To me then this attack is a true disruptor and not in a positive way.

Second, and far more worrisome, is that this breach is likely just the first step in an orchestrated espionage campaign.

Let’s start with a simple examination of possible motivations here. Assuming that a foreign government was behind this attack, one has to think that personal information about federal workers in order to commit financial fraud is not their goal (unless you are a financially strapped Stalinist dictatorship in the Korean peninsula … and even then that’s a Kim Jong Stretch).

Well what else could be behind this attack? Getting straight to the point … this is almost certainly an attempt to create a reservoir of information to conduct “social engineering” cyberattacks.

As FireEye recently detailed in a report, sophisticated attackers are increasingly using these kinds of attacks to try to steal valuable information from a variety of companies. Successful attacks use a combination of direct contact via social networks as well as contact via email to communicate with their intended targets and send malicious attachments.

Think about that and revisit the USIS attack. An outside contractor, responsible for background checks of federal employees, was raided by a foreign nation-state. The raid netted huge amount personal information, and the feds stopped sending the contractor personal information due to security worries.

I’m no rocket scientist (can’t do math, that’s why I’m a lawyer) but this smells to me like a giant espionage campaign intended to create multiple ways into federal I.T. systems. In fact it reminds me of an old spy-seduction move, immortalized by the great Warren Zevon song “Lawyers, Guns, and Money”:

I went home with a waitress the way I always do

How was I to know she was with the Russians, too?

The disruptive effect of this attack could be massive. Huge numbers of social engineering attacks are likely to occur from this event and are likely to net valuable information at some point.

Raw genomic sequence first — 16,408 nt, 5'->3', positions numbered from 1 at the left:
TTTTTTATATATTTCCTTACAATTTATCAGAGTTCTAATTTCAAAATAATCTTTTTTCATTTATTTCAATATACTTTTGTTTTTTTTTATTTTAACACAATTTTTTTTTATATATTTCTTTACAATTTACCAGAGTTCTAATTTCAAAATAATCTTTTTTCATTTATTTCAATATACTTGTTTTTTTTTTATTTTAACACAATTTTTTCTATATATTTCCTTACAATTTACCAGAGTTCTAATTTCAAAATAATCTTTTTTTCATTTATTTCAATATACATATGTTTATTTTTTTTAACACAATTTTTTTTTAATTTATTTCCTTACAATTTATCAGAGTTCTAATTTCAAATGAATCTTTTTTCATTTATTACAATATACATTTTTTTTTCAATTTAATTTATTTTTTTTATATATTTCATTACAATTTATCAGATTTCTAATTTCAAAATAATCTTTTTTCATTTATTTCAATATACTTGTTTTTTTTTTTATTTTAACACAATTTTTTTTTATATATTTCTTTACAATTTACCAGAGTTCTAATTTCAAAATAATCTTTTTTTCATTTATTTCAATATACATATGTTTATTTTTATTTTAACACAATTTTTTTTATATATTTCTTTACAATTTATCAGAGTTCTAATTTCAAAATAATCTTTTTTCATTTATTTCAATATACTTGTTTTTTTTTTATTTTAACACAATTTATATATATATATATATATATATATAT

This could be bad. Very bad.

So now what? A couple things – first, listen to Senator Carper. Modernize the federal government’s defenses to help protect against malicious attacks. Install sophisticated, continuous monitoring devices that can examine, in real-time, email and web traffic for aberrant or malicious behavior. Second, do more to limit the exfiltration of data from government systems. This can include limiting employee access so they can only access information appropriate to their position.

Additionally, on the contractor side, make sure to take all appropriate steps to mitigate risks. Have plans in place to quickly respond to breaches, and recognize that purchasing cybersecurity insurance is not the answer to your prayers. One of the voices I completely trust on insurance issues is Roberta Anderson, and she will be the first one to tell you that insurance coverage for losses arising out of certain types of cyberattacks – such as one like the USIS breach where business is lost – is not an easy thing to obtain.

Let’s be clear: not every cyberattack matters and not every theft of information will have devastating consequences. However, anything that smacks of a long-term espionage campaign is worrisome, and from the looks of it, one is about to start.

As Warren Zevon sang, “Dad get me out of this.”

Brian E. Finch (@brianefinch) is a partner at Pillsbury Winthrop Shaw Pittman LLP, where he focuses on cyber security issues. He can be reached at